Where Christianity’s Greatest Despair and Its Brightest Hope Meet.
Kneeling in front of the large flat stone of limestone marble, my fingertips tentatively touched the smooth, cool surface. It was not the original anointing stone where Joseph of Arimathea placed the body of Jesus Christ and prepared it for burial, but the picture in my mind surely matched the scene portrayed in the mosaic behind the stone. My very presence at the entrance to Christianity’s holiest site was a most powerful WOW!
My first experience with the Church of the Holy Sepulcher was that of a cynical, sulky 21-year-old. Just graduated from college in 1972, I had nothing but distain for anything to do with religion. During a three-week visit to the country of my birth that summer, I persuaded my mother and uncle – who lived in Jerusalem – to go into the Old City to see the Wailing Wall and then walk the 14 stations of the Cross (Via Dolorosa), so I could tell my friends back in Montreal I’d been there. Now, more than 4 decades later, it was an entirely different me standing where Christ was crucified, buried and resurrected.
The Wailing Wall had changed, as well. Security was tight and highly visible. The Western Wall of the Second Temple of Jerusalem had been excavated, and visitors could now descend, via an informative and moving tunnel tour, to marvel at the discoveries of the temple’s glory days that even today are still in the making.
Emerging from the enthralling experience in the tunnel, Simon, my cousin, Otto and I made our way through the ancient narrow streets of the Christian Quarter to the Church of the Holy Sepulcher. This time, I allowed my mind to open to the travesty and triumph millions of Christians believe had taken place on this site.
It is alleged that in the 2nd century, Roman emperor Hadrian ordered a temple be built to honor Venus – the goddess, not the tennis star. His primary motive may well have been to cover up the cave where Jesus had been buried. Hidden agenda? Cover-up? That Hadrian guy was a politician to the core.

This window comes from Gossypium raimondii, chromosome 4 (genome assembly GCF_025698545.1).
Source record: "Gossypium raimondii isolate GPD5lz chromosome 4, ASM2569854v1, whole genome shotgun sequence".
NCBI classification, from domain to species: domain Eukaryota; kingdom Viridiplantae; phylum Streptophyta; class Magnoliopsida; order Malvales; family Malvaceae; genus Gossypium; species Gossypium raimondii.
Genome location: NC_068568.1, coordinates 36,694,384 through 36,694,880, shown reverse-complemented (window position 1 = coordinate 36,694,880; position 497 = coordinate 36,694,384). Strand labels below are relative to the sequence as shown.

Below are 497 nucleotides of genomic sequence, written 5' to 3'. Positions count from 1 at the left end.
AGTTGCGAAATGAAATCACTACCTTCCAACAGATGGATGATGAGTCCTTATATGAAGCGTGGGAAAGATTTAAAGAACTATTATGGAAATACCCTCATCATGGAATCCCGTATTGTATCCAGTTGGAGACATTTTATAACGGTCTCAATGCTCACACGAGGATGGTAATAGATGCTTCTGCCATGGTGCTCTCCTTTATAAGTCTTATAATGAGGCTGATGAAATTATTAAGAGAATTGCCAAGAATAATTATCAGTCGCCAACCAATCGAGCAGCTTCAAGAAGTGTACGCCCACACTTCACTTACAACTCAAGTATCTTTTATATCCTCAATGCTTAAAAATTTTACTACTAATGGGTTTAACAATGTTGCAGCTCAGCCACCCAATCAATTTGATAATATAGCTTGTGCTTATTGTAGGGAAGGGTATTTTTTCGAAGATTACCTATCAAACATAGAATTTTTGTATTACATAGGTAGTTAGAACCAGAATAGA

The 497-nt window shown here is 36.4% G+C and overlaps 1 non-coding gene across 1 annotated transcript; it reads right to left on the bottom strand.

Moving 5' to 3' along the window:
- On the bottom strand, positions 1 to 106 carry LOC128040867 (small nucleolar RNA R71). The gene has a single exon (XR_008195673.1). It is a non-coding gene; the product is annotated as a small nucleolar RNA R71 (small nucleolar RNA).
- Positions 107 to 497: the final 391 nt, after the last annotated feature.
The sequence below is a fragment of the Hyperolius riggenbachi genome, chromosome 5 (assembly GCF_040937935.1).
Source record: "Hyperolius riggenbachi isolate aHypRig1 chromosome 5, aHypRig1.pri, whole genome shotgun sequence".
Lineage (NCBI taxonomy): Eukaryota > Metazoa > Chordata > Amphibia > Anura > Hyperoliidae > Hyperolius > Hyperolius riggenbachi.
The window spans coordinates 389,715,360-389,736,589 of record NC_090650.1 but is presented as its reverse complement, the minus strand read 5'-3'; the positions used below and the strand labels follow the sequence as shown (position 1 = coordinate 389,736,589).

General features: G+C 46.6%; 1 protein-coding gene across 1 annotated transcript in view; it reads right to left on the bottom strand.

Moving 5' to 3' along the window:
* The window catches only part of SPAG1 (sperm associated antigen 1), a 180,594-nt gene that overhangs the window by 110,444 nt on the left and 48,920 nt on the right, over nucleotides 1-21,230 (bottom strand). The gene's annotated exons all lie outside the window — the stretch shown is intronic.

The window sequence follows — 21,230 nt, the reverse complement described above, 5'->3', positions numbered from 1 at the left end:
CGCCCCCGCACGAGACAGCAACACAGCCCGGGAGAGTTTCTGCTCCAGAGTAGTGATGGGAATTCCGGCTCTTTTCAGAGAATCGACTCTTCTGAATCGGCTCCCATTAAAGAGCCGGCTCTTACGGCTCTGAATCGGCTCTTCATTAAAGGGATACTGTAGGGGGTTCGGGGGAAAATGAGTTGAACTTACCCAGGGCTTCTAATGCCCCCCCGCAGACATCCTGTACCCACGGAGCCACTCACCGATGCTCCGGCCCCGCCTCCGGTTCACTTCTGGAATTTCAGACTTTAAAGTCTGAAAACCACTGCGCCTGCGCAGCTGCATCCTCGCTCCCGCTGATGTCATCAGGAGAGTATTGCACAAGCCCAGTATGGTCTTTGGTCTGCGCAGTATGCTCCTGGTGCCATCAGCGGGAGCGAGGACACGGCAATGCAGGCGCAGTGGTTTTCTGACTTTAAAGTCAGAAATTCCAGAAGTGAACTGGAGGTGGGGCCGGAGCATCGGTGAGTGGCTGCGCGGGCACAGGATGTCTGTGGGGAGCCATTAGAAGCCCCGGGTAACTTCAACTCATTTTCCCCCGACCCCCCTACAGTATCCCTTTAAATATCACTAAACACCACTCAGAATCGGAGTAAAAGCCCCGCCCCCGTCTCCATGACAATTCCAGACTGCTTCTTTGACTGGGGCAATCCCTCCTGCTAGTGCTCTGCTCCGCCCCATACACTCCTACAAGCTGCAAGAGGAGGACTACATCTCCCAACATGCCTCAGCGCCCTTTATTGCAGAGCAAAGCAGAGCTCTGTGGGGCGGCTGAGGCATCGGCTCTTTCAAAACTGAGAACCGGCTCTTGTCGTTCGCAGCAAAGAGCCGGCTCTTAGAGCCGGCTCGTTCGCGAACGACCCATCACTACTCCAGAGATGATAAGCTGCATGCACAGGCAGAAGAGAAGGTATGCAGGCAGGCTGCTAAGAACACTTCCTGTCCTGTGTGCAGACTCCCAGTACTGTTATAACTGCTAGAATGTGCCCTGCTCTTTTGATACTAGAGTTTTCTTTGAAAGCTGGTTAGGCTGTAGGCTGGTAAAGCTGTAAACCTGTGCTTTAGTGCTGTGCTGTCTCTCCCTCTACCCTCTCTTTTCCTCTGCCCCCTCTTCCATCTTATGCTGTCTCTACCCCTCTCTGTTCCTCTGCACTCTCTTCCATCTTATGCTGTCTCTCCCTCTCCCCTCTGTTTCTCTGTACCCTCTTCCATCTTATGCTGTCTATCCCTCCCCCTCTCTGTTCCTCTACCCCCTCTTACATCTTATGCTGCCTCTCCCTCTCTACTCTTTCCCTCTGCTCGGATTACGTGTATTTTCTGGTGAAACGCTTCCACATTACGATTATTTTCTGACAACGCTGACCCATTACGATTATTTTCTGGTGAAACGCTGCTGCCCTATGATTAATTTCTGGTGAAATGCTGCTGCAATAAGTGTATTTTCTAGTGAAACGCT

Somewhere around 325/326, Constantine the Great, the first Christian emperor, replaced Hadrian’s temple with a church. It was during this construction that the original cross and tomb were discovered.
Constantine’s church was in fact two adjoined churches over the sites of the crucifixion and burial of Jesus respectively. Consecration took place on September 13, 335.
But the ensuing centuries were anything but kind to the great church. Fires, earthquakes, desecration, neglect and near total destruction in 1009, at the hands of the “mad” Fatimid caliph Hakim took a heavy toll.
The church experienced a resurrection of its own in 1099, when the knights of the First Crusade captured Jerusalem. Over time, the Crusaders rebuilt the church in the Romanesque style that is the Church of the Holy Sepulcher we see today..
During the time these Crusaders occupied Jerusalem, three primary custodians of the church, were appointed: the Greek Orthodox, Armenian Apostolic and Roman Catholic churches. The Coptic Orthodox, Ethiopian Orthodox and Syrian Orthodox churches were added to the stew in the 19th century, but held lesser responsibilities.
I call it a ‘stew’ because it is rare that these entities, who supposedly believe in the same things, can agree on anything. Each has its own chapel in the church complex, and rituals and times of worship in common areas, are strictly regulated to insure fairness.
A ladder leaning against a window frame has been in the same place since the early 19th century, because no one could agree on who’s responsibility it was to put it away. And it took until 1959 for the three major custodians to manage to agree on a major plan to renovate the church.
Sadly, there was far too little time to take in all the history, legends, historical events and quirks of the church of the Holy Sepulcher. I want to return at least one more time, because I feel there are more discoveries to be made in this complicated structure. And there is no doubt that the next experience will WOW me as never before.